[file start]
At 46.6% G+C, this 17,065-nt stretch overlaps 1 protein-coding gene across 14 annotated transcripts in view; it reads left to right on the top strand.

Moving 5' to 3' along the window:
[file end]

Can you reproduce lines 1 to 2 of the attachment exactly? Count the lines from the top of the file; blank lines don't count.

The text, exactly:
At 46.6% G+C, this 17,065-nt stretch overlaps 1 protein-coding gene across 14 annotated transcripts in view; it reads left to right on the top strand.

Moving 5' to 3' along the window: